My one word of caution is actually in regard to the large array of options. If you look at the Trip Advisor reviews you'll see tourists (mostly American) complaining about how they got handed menus, seated and "tricked" into higher priced food, particularly around dinner time. My suggestion would be to stick to the lunch hour and know that grabbing and tray and sampling the menu del giorno is probably the best option.

All in all, highly recommend this yummy spot in Bologna!

An afternoon in Bologna, Italy


Earlier this week we took a quick trip to Bologna with my parents. They've now visited Florence enough times that branching out and seeing new cities is a must!

We were on a time crunch -- trying to leave and get back during the hours Livia is at asilo nido -- so we only had about four full hours in the city, but it was great time. We had an amazing lunch that I'll write about next week, but the city itself is also worth talking about.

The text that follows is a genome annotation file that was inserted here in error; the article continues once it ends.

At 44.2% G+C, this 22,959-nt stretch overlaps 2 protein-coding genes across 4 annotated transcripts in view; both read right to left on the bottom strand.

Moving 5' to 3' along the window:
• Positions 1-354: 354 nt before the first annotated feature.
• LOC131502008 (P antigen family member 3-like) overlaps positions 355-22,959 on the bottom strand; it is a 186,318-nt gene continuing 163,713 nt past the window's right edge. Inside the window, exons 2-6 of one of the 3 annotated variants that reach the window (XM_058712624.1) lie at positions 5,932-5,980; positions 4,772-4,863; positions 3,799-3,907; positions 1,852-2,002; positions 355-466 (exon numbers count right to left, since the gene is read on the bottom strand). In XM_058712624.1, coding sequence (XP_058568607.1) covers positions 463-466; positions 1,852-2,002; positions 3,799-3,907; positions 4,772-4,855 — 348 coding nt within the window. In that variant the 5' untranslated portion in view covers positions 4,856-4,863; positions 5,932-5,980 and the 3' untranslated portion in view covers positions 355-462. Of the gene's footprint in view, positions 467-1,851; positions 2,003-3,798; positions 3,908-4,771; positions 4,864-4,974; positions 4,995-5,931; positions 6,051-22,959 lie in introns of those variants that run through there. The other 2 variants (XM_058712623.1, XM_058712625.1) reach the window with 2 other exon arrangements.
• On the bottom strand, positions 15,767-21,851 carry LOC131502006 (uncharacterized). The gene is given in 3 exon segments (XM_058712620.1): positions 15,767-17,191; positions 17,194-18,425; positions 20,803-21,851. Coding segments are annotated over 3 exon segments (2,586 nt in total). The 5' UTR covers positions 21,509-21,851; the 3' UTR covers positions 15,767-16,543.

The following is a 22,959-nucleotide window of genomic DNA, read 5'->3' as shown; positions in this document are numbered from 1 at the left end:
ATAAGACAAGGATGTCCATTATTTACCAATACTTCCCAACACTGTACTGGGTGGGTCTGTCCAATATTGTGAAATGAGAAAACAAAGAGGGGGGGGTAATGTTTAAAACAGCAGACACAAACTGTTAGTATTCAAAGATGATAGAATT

For me, Bologna feels so different than cities like Florence, Venice or even Rome to some extent. Sure, there is a lot of historical stuff to see, but it feels very much like a modern, lived-in city. Bustling, a little gritty, full. No tourists really, which was a nice change of pace.

We popped into Eataly for a quick cafe and to browse. The Bologna outpost is a fraction of the size of the Rome or NYC, but still had some neat items. My absolute favorite thing was all of the cookbooks available in both English and Italian. If you are in need of cookbooks for very particular regional types of cooking, it was an awesome resource.